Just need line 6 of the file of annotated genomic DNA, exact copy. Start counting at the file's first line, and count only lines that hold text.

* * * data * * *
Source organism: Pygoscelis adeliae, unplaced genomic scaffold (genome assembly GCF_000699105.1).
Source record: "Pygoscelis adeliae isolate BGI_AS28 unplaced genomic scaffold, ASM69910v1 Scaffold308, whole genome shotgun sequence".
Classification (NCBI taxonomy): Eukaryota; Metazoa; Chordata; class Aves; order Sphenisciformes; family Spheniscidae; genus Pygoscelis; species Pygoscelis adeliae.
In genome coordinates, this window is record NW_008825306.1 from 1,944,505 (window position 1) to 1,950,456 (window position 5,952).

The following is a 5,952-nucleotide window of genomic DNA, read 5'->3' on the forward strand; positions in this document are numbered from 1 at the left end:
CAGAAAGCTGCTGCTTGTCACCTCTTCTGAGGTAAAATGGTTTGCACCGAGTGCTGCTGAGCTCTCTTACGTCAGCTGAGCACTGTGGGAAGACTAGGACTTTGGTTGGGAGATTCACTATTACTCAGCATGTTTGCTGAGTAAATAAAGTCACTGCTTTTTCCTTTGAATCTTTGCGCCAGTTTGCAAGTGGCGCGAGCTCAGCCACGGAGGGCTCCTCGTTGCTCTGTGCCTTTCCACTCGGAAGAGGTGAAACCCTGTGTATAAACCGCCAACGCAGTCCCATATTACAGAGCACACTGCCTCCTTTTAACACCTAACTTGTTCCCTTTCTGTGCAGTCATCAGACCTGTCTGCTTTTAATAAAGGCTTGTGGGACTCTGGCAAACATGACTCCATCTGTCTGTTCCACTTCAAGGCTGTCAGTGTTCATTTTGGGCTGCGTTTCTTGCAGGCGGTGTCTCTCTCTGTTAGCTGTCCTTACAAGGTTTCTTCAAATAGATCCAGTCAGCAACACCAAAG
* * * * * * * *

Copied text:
CAGAAAGCTGCTGCTTGTCACCTCTTCTGAGGTAAAATGGTTTGCACCGAGTGCTGCTGAGCTCTCTTACGTCAGCTGAGCACTGTGGGAAGACTAGGACTTTGGTTGGGAGATTCACTATTACTCAGCATGTTTGCTGAGTAAATAAAGTCACTGCTTTTTCCTTTGAATCTTTGCGCCAGTTTGCAAGTGGCGCGAGCTCAGCCACGGAGGGCTCCTCGTTGCTCTGTGCCTTTCCACTCGGAAGAGGTGAAACCCTGTGTATAAACCGCCAACGCAGTCCCATATTACAGAGCACACTGCCTCCTTTTAACACCTAACTTGTTCCCTTTCTGTGCAGTCATCAGACCTGTCTGCTTTTAATAAAGGCTTGTGGGACTCTGGCAAACATGACTCCATCTGTCTGTTCCACTTCAAGGCTGTCAGTGTTCATTTTGGGCTGCGTTTCTTGCAGGCGGTGTCTCTCTCTGTTAGCTGTCCTTACAAGGTTTCTTCAAATAGATCCAGTCAGCAACACCAAAG